Naulochus, Naulochos, Naulochoi, or Naulocha ( Greek: in Silius Italicus, in Suetonius, in Appian, meaning safe ship-sheltering), was an ancient city on the north coast of Sicily, between Mylae (modern Milazzo) and Cape Pelorus. It is known primarily from the great sea-fight in which Sextus Pompeius was defeated by Marcus Vipsanius Agrippa, 36 BCE, and which was fought between Mylae and Naulochus. ( Suet.Aug. 16; Appian, B.C. v. 116-22.) Pompeius himself during the battle had been encamped with his land forces at Naulochus (Appian l. c. 121), and after his victory, Octavian, in his turn, took up his station there, while Agrippa and Lepidus advanced to attack Messana (modern Messina). (Id. 122.) It is clear from its name that Naulochus was a place where there was a good roadstead or anchorage for shipping. Some have doubted its existence as a populated place, but Silius Italicus includes it in his list of Sicilian cities. (Sil. Ital. xiv. 264.) From the description in Appian it is clear that it was situated between Mylae and Cape Rasoculmo (the Phalacrian Promontory of Ptolemy), and probably not very far from the latter point; but there is nothing to fix its site more definitely. The editors of the Barrington Atlas of the Greek and Roman World place it near the modern comune of Spadafora.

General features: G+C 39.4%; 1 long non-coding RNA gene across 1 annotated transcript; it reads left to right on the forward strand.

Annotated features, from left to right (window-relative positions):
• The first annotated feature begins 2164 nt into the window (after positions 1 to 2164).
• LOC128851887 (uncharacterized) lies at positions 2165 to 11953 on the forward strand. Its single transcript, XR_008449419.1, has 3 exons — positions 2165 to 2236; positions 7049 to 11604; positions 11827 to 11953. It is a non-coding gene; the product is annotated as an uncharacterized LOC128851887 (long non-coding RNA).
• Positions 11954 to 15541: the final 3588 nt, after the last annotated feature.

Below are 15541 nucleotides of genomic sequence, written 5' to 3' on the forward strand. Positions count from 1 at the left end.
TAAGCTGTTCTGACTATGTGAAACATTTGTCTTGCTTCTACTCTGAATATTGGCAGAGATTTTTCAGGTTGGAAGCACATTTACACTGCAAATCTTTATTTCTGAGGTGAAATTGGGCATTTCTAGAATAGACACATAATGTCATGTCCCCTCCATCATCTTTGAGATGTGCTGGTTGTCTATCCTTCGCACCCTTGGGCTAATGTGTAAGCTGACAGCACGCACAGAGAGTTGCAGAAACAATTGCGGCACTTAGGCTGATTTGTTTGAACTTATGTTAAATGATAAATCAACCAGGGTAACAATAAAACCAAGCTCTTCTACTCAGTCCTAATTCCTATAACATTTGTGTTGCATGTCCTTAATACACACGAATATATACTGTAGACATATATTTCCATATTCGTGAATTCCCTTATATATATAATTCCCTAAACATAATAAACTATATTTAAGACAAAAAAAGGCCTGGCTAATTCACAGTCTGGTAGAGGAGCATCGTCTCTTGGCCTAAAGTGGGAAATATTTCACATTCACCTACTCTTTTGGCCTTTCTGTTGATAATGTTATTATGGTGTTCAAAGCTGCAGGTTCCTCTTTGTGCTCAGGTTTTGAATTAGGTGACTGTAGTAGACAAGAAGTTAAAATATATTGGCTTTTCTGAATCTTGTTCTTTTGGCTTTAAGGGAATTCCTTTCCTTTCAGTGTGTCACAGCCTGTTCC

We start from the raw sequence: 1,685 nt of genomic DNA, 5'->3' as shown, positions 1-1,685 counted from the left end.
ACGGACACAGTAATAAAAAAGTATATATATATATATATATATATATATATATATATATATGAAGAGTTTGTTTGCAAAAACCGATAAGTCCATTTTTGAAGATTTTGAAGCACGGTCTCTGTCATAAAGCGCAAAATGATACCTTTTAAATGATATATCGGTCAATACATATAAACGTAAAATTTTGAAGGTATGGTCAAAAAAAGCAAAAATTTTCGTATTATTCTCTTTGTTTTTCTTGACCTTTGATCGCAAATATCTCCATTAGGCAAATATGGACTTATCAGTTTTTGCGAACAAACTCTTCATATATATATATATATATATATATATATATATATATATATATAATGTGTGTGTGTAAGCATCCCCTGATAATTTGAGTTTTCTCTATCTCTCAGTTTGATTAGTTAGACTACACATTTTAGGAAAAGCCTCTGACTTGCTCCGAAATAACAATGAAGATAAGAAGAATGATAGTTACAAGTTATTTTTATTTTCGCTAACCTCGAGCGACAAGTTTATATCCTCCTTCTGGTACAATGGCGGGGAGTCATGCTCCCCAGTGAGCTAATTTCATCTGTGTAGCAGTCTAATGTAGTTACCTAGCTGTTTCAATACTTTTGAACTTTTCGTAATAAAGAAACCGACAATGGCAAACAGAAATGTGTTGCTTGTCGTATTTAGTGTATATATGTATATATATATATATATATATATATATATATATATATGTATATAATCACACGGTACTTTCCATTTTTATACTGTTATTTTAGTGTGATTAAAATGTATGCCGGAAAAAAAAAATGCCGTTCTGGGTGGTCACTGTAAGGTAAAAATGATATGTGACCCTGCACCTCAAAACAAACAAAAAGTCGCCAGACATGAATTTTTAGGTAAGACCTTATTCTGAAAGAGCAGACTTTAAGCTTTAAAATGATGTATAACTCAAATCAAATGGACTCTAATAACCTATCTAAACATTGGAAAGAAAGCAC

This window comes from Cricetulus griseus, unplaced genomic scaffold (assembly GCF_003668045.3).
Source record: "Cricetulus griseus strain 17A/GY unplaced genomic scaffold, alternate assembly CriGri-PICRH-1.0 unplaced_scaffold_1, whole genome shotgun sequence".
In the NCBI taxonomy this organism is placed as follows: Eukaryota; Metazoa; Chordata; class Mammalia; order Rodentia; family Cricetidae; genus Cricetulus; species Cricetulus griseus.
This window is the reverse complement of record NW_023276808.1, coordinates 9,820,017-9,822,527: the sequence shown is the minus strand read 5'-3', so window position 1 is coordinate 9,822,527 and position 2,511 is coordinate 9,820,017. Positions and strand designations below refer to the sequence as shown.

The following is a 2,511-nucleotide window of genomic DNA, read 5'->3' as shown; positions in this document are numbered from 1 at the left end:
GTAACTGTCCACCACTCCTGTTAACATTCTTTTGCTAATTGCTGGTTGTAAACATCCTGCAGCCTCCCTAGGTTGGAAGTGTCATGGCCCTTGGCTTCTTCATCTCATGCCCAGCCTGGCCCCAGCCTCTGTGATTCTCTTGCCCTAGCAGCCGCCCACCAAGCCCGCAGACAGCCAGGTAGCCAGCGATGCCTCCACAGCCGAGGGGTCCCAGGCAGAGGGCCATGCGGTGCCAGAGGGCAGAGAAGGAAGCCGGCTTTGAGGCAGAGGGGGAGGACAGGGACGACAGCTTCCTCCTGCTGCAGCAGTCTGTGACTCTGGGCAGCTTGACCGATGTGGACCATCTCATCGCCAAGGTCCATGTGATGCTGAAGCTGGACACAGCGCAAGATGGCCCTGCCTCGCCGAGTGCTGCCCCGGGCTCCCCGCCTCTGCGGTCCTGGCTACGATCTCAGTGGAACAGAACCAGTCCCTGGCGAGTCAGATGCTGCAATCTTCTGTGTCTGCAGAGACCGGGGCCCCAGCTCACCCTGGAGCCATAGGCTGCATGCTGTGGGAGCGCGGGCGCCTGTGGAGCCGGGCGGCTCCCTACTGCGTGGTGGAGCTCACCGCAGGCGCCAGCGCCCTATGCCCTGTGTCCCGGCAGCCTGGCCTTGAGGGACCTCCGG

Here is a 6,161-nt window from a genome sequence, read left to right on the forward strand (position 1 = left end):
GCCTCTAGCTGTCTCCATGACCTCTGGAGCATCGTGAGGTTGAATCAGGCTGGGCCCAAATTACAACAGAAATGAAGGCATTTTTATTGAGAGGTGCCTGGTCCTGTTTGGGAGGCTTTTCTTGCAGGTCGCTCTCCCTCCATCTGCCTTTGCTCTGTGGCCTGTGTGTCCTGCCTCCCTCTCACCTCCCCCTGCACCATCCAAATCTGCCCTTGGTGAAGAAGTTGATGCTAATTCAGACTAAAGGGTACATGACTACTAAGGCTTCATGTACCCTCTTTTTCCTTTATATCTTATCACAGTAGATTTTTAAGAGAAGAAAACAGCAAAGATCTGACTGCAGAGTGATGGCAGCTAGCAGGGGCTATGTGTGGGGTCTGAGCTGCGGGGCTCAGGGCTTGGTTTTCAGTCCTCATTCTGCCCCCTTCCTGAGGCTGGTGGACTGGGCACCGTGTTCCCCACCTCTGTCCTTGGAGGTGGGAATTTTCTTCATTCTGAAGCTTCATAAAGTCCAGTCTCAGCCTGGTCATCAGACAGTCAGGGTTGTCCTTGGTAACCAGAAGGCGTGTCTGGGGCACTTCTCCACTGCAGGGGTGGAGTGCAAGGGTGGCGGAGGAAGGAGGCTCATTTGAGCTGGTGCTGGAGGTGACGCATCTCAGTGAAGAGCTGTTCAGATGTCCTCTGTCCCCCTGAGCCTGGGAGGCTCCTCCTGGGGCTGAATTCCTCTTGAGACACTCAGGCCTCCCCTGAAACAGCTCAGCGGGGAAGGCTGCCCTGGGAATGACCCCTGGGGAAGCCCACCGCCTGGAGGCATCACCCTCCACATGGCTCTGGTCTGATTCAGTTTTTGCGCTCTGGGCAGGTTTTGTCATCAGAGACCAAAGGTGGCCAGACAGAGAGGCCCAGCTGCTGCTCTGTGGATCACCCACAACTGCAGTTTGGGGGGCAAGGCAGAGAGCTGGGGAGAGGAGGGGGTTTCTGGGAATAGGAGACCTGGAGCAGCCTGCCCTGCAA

Naulochus or Naulochos may refer to:
Naulochus, a city on the north coast of Sicily
- Battle of Naulochus
- Naulochus (island), an island off of Crete, Greece.
Naulochus may also refer to:
- Obzor, a small port of Thrace, now in Bulgaria
Naulochus was an island, or rather reef, off the Sammonian promontory, in Crete described by ancient geographers ( Plin. iv. 12), the same as the Naumachos of Pomponius Mela (ii. 7. § 13; Höck, Kreta, vol. i. p. 439.)